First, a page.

DALLAS – An experimental smoking-cessation drug increases the odds that smokers can kick the habit compared with a widely used drug now on the market, researchers say.
In new studies, 44 percent of smokers taking varenicline were able to stop lighting up. In contrast, just 30 percent of those taking the already-approved Zyban and 18 percent of those who took a placebo were able to quit.
And by a year later, 23 percent of people taking varenicline were still off the cigarettes vs. 15 percent on Zyban.
“Varenicline is not just another tool, but a better tool, to quit smoking,” says researcher Serena Tonstad, MD, PhD. Tonstad is a professor of nutrition at the Universityof Oslo and an attending physician in the department of preventive cardiology at Ulleval University Hospital in Oslo, Norway.
The new drug packs a one-two punch against the deadly addiction, she tells WebMD.
First, it attaches to nicotine receptors in the brain. “This prevents the release of dopamine, a brain chemical that makes people feel rewarded, and as a result they don’t want more nicotine,” Tonstad says.
But it also activates the nicotine receptors, “so you don’t get as many cravings or withdrawal symptoms,” she says.
Never Too Late to Quit
The two new studies, presented here at the annual meeting of the American Heart Association, included about 2,000 smokers who were randomly assigned to receive varenicline, Zyban, or a placebo. None of the participants knew which pill they were taking.
In a third study of 1,206 smokers who knew they were taking varenicline, 44 percent were still smoke-free a year later, compared with 37 percent of those who received a placebo.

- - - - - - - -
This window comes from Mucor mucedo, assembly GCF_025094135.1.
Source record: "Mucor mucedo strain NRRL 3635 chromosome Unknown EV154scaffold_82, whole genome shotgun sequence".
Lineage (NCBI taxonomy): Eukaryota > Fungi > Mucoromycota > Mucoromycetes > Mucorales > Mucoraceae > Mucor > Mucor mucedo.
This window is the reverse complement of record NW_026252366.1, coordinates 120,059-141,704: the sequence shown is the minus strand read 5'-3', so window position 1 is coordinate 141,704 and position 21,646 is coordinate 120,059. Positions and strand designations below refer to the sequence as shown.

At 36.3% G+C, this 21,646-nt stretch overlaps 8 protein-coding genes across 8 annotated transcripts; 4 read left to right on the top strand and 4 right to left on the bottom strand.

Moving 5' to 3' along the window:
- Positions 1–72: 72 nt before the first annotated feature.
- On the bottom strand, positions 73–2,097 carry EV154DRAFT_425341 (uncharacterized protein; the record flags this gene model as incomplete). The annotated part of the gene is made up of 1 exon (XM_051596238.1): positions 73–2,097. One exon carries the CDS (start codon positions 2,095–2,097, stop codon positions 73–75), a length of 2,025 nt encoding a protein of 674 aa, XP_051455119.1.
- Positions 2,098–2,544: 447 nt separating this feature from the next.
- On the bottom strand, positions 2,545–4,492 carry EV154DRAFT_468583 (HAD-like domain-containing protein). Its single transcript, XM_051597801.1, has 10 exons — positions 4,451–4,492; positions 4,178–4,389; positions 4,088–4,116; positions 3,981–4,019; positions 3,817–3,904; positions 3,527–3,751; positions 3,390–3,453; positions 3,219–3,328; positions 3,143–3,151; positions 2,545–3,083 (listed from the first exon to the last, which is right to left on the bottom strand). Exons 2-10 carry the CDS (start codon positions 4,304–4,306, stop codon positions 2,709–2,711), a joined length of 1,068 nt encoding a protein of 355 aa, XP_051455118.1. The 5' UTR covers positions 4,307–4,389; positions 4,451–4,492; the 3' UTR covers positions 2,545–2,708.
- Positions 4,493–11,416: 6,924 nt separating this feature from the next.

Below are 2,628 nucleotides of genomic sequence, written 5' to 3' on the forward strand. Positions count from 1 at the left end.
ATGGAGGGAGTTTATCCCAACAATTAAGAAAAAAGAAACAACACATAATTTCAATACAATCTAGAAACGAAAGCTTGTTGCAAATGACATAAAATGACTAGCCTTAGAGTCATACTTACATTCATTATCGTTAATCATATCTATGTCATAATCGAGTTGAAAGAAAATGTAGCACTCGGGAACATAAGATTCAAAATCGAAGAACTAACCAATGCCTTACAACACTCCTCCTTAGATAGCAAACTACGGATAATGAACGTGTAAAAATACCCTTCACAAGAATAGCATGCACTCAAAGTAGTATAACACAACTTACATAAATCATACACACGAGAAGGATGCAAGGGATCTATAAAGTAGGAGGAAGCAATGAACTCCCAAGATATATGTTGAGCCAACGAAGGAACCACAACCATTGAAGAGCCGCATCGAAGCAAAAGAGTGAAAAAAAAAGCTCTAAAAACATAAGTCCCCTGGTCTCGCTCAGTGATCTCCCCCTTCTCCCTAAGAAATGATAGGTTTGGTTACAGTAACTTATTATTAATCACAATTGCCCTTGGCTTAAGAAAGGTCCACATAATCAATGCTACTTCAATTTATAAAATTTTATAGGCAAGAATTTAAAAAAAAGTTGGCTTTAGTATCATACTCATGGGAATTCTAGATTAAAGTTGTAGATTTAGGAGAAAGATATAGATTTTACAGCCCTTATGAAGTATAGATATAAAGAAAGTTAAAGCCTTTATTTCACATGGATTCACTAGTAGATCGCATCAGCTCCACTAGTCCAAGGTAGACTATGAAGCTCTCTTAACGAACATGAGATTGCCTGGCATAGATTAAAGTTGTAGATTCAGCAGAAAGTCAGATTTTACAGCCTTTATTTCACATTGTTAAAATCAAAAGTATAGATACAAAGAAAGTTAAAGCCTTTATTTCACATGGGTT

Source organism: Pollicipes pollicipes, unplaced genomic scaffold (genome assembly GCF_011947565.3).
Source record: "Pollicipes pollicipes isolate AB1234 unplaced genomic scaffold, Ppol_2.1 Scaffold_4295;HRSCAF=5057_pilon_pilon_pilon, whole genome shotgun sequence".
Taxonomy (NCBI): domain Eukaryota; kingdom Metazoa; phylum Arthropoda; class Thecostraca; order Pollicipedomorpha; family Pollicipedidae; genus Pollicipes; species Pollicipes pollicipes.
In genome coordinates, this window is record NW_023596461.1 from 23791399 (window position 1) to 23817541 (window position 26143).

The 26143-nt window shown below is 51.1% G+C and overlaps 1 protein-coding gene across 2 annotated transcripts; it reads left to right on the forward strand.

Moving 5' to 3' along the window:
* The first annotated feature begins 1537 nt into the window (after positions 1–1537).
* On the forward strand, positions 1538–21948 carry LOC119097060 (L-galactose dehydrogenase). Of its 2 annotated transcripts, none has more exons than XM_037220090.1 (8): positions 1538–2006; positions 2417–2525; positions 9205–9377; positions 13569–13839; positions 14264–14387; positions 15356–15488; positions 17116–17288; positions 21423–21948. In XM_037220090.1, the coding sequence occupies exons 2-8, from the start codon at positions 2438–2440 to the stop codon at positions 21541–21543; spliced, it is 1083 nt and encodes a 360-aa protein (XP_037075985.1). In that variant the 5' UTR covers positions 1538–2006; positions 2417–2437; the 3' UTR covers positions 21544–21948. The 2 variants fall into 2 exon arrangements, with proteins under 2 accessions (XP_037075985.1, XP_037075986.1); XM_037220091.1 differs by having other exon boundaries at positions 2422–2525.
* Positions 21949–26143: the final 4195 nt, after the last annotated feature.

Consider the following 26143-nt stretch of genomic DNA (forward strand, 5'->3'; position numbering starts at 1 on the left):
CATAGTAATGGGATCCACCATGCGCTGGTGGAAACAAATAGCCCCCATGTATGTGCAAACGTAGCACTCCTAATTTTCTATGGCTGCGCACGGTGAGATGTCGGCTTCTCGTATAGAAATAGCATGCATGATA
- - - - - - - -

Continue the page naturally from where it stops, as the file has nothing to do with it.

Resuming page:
Knowing they were getting a smoke aid may have helped more people fight the urge to pick up, Tonstad says.
Timothy Gardner, MD, a heart surgeon at Christiana Care Health Services in Wilmington, Del., says new ways to fight the addiction are sorely needed. On average, men who smoke die 13.2 years earlier than men who do not smoke, and women who smoke die 14.5 years earlier than women who do not smoke, according to the U.S. Surgeon General’s Health Consequences of Smoking report from 2004.
“It’s never too late,” he tells WebMD. According to the World Health Organization, a smoker’s risk of developing heart disease drops by 50 percent within one year of quitting. Within 15 years, the
By Charlene Laino, reviewed by Louise Chang, MD
SOURCES: American Heart Association Scientific Sessions 2005, Dallas, Nov. 13-16, 2005. Serena Tonstad, MD, PhD, professor of nutrition, Universityof Oslo; attending physician, department of preventive cardiology, Ulleval University Hospital, Oslo, Norway. Timothy Gardner, MD, chairman, American Heart Association Committee on Scientific Sessions Program; medical director, Center for Heart and Vascular Health, Christiana Care Health Services, Wilmington, Del.